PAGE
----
Tiger Within

I don’t know how this old timer can stand this girl.

“Tiger Within” is another farewell performance for Ed Asner, who sadly passed away in 2021. I shared my passion for him when I reviewed the “Up” short film “Carl’s Date,” and I’ll say it again.

“It’s kind of personal to me because I did a video chat with him the year he passed away, and it hurts me that we won’t get to hear or see more of his magic. Asner was known to many people as Lou Grant on “The Mary Tyler Moore Show” or his various interpretations of Santa Clause with “Elf” being the best. But he’ll never be forgotten…”

Now, I’m reviewing his final live-action role in “Tiger Within.” It was released in select art-house theaters and on various streaming sites early this July, but I never got word about the film until last week. Better late than never to see how they give Asner another send-off. Unfortunately, it’s not something he deserves.

It tells the story of a troubled, anti-Semitic teenager named Casey (Margot Josefsohn), who leaves home in Cleveland from her drunken mom (Erica Piccininni) and abusive boyfriend (Jonathan Brooks). She travels to Los Angeles, draws sketches in her book, and works as a sex worker. The kind who massages men interested in pleasures than conversations, which she tries to engage herself in.

Then, comes Asner as an elderly Holocaust survivor named Samuel, who takes the girl in. She thinks the Holocaust was a big joke, but the old man tells her otherwise, especially since he lost his family to it.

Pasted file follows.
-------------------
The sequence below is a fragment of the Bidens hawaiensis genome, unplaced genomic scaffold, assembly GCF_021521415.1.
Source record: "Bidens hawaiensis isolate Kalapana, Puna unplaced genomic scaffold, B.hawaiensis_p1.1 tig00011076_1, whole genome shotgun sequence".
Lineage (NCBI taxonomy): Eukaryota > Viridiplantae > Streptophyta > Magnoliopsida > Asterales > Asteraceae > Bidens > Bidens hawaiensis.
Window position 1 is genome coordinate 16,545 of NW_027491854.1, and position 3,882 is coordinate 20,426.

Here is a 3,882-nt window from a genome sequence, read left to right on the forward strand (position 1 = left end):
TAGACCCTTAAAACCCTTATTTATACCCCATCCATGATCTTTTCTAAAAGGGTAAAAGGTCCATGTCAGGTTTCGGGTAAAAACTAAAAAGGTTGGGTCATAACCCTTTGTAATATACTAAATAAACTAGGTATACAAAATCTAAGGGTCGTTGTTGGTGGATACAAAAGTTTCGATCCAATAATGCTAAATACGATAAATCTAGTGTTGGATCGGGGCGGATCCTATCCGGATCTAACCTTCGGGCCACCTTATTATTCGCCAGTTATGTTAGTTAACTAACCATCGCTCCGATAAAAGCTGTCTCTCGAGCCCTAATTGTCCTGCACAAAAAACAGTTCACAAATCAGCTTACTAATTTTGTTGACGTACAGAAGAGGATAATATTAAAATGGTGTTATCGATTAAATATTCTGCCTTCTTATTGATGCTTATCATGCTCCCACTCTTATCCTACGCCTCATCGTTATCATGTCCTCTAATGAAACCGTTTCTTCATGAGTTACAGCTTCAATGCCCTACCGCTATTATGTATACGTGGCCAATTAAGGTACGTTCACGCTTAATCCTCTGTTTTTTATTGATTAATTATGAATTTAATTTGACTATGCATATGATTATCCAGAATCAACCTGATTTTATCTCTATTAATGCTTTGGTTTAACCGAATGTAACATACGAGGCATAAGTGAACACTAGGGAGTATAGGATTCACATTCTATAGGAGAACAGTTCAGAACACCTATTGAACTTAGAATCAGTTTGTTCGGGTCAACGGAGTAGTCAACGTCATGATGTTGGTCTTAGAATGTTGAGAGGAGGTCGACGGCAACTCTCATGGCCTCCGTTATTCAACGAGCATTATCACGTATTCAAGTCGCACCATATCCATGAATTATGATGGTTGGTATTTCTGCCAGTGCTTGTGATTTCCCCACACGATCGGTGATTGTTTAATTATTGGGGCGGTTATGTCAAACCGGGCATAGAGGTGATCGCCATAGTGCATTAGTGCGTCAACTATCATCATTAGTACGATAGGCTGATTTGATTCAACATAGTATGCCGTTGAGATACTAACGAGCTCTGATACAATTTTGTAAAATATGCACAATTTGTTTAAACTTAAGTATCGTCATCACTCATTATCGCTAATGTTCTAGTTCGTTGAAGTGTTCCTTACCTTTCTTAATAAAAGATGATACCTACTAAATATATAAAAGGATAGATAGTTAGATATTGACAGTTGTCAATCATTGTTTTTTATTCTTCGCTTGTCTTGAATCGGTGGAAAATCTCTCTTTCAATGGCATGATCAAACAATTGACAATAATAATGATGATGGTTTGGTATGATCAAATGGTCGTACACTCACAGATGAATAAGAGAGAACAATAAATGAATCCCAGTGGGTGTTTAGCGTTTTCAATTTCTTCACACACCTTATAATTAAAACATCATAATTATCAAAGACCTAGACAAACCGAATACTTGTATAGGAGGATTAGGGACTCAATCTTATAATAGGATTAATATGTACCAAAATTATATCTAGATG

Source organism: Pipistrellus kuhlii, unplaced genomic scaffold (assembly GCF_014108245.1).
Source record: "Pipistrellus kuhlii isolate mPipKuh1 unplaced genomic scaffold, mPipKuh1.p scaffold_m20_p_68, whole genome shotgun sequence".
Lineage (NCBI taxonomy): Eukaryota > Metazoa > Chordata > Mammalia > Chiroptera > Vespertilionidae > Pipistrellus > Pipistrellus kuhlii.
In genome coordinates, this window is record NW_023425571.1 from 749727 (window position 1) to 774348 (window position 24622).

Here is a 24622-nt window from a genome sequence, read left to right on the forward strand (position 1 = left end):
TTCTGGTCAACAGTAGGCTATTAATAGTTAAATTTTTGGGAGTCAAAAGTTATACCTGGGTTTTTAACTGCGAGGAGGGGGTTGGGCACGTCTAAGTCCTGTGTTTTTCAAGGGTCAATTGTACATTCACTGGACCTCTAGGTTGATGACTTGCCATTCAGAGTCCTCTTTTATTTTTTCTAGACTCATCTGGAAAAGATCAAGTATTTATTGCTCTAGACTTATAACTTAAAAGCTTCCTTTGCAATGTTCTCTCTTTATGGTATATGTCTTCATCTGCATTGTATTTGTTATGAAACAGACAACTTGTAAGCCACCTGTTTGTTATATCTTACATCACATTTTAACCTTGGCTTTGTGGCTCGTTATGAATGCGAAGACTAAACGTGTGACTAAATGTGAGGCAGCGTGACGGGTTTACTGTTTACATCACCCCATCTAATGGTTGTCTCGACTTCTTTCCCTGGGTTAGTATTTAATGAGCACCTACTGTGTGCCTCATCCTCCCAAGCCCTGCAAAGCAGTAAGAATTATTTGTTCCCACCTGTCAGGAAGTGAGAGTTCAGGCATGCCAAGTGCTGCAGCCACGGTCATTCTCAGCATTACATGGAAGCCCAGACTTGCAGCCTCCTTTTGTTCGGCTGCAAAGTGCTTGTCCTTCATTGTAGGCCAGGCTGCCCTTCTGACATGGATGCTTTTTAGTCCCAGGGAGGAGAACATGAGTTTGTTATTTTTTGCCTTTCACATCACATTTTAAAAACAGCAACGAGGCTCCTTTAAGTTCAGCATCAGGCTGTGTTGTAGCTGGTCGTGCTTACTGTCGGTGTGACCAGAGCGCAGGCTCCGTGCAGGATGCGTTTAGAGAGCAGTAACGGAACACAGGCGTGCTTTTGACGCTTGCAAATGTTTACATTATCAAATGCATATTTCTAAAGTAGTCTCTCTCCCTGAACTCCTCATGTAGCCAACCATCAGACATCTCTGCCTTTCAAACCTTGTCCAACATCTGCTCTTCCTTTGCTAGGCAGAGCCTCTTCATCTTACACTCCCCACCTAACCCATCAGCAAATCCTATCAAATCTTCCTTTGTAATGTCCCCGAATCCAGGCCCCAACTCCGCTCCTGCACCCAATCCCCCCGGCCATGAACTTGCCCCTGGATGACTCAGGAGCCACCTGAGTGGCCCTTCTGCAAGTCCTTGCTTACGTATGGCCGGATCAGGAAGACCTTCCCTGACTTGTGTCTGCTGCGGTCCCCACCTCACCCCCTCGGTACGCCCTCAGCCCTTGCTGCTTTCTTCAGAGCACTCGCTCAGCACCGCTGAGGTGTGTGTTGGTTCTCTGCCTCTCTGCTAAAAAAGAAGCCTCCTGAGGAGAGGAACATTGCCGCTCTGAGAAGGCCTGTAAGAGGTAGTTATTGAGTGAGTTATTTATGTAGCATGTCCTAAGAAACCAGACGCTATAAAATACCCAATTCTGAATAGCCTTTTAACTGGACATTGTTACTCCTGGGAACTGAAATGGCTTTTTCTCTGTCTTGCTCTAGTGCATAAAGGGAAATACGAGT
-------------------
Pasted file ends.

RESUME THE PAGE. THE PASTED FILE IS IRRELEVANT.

From the start, the girl curses, and acts ignorant towards the Holocaust, and yet, Samuel wants to make her a better young lady. He lets her stay on two conditions. She thinks they’re dirty sexual pleasure, but he tells her to never use those words ever again. Quite loudly, which should wake her up.

1.) She needs to get that swastika off her jacket.

2.) She goes to school.

She agrees to those terms, but she still needs to work on her attitude and mouth.

On the side, she has a romance with her classmate-the awkwardly kind Tony (Diego Josef), who doesn’t see her the way most people would. And when tragedy strikes the girl, she has to treat him like a jerk, instead of the considerate young man he is.

The reason for the title of the film “Tiger Within,” is because Samuel tells the girl of an old Chinese saying: “Taming the tiger within,” which means she must overcome her fears and demons, and embrace her emotions within. And I feel she lets out her anger too much.

The way to really honor Ed Asner is to look back at his best work. “Tiger Within” does allow him to use a Yiddish accent, while keeping his mannerisms, but I feel he doesn’t get the kind of respect he deserves within the story and his connection with the girl. In fact, it becomes too repetitive and crass to really sympathize with anyone.

Yes, there are times when you feel bad for the girl, and Josefsohn looks and plays the part, but there are also times when you feel a bit overwhelmed by the behaviors. It just wasn’t for me. I’ll stick to Asner’s best material, as you should, too.

Rating: 2 out of 4.

Streaming On VOD

Playing at New Plaza Cinemas in NYC

This article was written by me with full support of the SAG-AFTRA and Writers Guild of America strikes.

Categories: Drama

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